What Do Runners Eat?
By Liberty V Justice | Dec 2, 2015
I just got to this part about what we runners should eat in one of these books. I disagree with a lot of what is being said. Although I agree we runners need to replenish more water, I disagree on eating bagels, because they’re garbage. Want more carbs? Make your own potatoes like I do. Eat them with organic himalayan salt or organic non gmo ketchup — without the sugar in it. You could even use superfood avocado and nutritional yeast as mayo, like in my recipe. I love oatmeal, it’s not only a great source of protein but also carbs and fiber. Its warmth and water content after cooking it help heat you up on cold days before you run. There are very little calories in oatmeal. Also, quinoa is another gluten free source of carbs and protein. Don’t forget your green veggies, like broccoli and yummy kale. Kale has tons of protein, but it’s a green veggie, so make sure to get plenty of those. Make sure to eat some fruits to help with sugar cravings. Just keep a balanced diet and try to stick to mostly water. Stay away from coffee, and sugary drinks like soda.
They say that 80% of people who eat breakfast every day keep the weight off. This is true. After I lost 200 pounds, I started to see where I started going wrong and why I started gaining weight and had to constantly see what I was doing wrong. Skipping breakfast was one of my biggest mistakes. Even if you don’t feel hungry, you should eat a little something so you don’t pig out later or make bad choices.
Eat tiny meals throughout the day that way you’ll always be satisfied, you’ll always have something to eat, and you’ll have a variety, in addition to staying well fueled, not just for running, but for thinking, and for life. It helps to keep stress and irritability away. When I wait too long to eat, I always pig out when I do sit down to eat. That leads to not only bad habits and often sickness, but also being overweight. You have to make good choices, and you have to make them ahead of time and then stick to them. I always try to plan what I will eat the day before and have stuff prepared for the next morning and possibly afternoon, as well as having healthy things on hand that don’t need to be cooked, such as nuts, fruits like bananas and pears, peanut butter and sometimes gluten free rice crackers and hummus. I noticed when I get too emotional, the first thing I want to do is eat. So, I ask myself, “Am I hungry or angry, or sad or anxious etc?” Then if I am being emotional, I sing a song, or go for a short run, or do a dance or watch a funny video or pray.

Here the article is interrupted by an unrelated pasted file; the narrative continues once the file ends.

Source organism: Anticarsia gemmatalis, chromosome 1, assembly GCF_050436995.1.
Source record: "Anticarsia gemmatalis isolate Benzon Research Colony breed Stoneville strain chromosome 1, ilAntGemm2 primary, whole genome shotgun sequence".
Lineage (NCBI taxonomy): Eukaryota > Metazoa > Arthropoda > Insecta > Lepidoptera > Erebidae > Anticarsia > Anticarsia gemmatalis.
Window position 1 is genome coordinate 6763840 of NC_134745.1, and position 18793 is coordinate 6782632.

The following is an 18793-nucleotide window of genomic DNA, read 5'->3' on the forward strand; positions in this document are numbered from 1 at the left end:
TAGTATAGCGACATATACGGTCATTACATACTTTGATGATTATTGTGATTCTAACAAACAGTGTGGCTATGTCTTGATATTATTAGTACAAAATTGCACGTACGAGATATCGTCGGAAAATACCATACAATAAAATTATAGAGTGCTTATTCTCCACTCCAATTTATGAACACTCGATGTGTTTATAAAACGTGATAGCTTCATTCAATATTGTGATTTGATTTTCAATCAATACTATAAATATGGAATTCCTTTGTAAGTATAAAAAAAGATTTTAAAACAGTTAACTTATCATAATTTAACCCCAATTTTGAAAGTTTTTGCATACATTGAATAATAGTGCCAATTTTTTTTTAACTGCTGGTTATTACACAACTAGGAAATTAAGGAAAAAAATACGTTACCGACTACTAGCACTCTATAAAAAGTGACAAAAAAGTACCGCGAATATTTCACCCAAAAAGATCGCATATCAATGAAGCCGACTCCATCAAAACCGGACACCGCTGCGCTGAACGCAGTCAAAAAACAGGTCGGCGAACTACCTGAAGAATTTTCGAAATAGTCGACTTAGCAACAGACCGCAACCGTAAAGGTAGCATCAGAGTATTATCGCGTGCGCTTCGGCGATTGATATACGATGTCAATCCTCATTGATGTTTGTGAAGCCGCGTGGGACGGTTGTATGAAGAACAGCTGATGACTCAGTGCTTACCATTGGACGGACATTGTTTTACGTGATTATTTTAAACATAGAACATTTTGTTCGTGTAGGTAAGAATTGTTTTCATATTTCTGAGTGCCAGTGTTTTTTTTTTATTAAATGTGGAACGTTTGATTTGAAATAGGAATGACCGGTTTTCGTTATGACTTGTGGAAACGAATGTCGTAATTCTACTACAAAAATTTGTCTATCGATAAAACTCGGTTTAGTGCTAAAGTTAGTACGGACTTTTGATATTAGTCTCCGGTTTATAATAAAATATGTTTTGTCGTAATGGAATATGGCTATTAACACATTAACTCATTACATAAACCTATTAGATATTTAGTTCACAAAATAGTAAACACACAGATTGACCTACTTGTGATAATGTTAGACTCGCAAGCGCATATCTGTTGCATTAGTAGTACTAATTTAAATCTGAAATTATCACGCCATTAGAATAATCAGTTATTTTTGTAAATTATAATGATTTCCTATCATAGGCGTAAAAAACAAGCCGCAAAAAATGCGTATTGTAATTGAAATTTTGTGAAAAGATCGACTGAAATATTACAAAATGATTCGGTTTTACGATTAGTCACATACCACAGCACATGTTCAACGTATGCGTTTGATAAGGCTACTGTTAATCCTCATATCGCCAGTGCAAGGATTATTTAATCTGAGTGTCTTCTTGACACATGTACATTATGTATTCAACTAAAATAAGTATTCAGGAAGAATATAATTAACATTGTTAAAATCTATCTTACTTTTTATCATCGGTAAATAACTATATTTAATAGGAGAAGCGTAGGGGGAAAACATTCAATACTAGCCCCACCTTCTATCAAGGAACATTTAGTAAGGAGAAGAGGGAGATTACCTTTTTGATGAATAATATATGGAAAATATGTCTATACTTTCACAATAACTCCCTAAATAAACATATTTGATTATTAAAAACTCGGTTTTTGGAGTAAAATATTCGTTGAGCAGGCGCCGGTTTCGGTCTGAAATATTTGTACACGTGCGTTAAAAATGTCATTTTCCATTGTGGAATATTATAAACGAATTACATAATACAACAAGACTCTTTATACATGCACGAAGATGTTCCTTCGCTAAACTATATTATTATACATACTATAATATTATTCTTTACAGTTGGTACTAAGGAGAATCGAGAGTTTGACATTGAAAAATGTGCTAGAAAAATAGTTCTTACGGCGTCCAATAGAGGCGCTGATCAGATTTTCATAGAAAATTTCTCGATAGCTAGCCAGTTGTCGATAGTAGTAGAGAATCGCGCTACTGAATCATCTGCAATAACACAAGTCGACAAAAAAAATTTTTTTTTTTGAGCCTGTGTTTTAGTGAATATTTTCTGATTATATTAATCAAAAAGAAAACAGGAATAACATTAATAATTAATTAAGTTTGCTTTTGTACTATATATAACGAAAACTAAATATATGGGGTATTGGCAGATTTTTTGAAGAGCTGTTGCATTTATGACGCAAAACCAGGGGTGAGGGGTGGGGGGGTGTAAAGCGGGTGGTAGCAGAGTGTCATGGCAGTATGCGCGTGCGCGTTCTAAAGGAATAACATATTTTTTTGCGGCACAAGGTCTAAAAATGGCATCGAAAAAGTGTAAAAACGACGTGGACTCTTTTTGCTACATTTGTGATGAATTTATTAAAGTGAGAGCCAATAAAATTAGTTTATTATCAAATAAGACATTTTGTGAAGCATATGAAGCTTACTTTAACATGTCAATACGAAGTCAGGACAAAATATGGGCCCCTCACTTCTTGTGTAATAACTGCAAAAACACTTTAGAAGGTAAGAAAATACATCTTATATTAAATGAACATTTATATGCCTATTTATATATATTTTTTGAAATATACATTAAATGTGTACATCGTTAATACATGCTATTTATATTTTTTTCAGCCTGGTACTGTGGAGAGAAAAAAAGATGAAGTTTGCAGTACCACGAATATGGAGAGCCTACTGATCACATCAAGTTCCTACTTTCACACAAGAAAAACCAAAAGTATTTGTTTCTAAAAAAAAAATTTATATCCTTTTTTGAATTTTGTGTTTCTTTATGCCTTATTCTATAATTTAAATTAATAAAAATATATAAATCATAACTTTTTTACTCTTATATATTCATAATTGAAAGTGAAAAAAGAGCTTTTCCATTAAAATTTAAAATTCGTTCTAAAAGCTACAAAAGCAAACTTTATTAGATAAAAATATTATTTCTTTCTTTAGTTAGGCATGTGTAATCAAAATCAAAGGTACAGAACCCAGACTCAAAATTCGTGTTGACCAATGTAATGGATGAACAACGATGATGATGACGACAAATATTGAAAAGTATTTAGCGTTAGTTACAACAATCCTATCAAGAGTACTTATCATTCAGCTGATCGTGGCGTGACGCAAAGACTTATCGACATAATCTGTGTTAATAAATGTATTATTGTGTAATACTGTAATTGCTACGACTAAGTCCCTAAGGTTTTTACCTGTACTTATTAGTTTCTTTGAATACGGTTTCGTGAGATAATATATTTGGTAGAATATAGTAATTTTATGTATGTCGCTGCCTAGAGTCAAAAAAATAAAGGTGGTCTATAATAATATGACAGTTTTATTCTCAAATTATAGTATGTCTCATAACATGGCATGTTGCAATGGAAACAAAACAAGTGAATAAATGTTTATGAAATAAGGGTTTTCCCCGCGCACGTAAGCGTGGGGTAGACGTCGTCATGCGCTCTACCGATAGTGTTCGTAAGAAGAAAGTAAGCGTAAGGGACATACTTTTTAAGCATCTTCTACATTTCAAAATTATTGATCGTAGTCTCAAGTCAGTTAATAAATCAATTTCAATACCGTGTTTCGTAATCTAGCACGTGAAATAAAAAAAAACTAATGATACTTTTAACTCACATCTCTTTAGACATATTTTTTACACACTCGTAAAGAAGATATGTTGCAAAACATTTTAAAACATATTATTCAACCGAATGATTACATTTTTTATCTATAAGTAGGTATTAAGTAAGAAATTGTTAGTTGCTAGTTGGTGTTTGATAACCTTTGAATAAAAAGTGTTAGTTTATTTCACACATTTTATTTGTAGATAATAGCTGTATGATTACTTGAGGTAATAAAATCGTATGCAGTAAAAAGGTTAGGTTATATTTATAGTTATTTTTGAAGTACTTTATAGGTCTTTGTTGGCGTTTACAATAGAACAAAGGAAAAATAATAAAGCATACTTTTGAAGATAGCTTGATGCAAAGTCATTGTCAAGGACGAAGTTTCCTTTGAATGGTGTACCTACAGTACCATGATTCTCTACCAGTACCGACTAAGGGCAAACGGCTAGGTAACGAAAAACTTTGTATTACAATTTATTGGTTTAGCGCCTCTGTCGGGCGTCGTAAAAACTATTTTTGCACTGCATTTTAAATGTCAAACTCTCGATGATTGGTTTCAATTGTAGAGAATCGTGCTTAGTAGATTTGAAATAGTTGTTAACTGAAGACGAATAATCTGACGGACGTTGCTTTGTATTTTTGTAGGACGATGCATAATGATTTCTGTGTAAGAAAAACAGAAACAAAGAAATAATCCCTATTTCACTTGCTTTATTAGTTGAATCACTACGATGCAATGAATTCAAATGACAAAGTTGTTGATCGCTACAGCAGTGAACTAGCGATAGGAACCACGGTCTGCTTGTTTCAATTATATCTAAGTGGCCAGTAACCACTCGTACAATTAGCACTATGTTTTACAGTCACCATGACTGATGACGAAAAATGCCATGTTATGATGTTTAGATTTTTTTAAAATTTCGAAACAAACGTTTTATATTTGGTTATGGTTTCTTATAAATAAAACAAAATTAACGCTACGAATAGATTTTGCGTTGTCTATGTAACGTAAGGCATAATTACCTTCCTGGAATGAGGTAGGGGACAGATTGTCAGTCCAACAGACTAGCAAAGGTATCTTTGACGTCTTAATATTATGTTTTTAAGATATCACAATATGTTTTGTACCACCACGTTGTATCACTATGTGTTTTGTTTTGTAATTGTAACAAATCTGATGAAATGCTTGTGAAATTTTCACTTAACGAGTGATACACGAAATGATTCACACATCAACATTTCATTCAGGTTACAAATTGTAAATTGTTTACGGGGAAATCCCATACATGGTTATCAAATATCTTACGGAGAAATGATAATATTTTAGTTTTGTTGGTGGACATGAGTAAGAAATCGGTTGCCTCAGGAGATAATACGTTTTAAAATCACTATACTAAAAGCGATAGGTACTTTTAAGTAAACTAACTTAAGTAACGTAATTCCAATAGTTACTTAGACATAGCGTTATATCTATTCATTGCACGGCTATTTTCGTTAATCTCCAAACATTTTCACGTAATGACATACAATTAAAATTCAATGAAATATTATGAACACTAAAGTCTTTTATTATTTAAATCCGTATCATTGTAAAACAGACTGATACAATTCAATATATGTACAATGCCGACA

I would not trade my “disease” (celiacs) for the world. I am so thankful to be able to finally be on the healthier side — physically, mentally, spiritually, and financially. I thank God for all of this, because my triumphs wouldn’t be as phenomenal without the tragedies. When this is all over with, I will have come out a woman I only dreamed I could be. I’m not the woman people thought I was. But thank God I started (and continue to) to go out of my comfort zone every day, because I’m not the woman I thought I was either. I still surprise myself and for that, I am grateful. Thanks so much for making me better. I hope I inspire everyone reading to be a better version of themselves too. I’m thankful to God that I am so much wiser, stronger, spiritually connected to Him and connected to other humans. I feel so free and it’s an amazing place to be. Come run with me!
Photo by Fotolia/wjarek
Train Children to Hunt, Forage, and Identify Plants
Our world has never introduced more technology into our individual lives, offering our children so many roadblocks to natural learning. That’s why it’s so important that parents make a concentrated effort to train our children in almost-forgotten skills of plant identification, foraging and harvesting wild game. Not only do traditional skills provide learning that cannot […]
Letter from Editor Caitlin Wilson emphasizing the need for community, neighbors, connections and communication.
Timeless Chicken Advice
Check out these letters from Grit readers on timeless chicken advice, ventilation, building transformations, classrooms, pickled okra, and Polish Top Hats.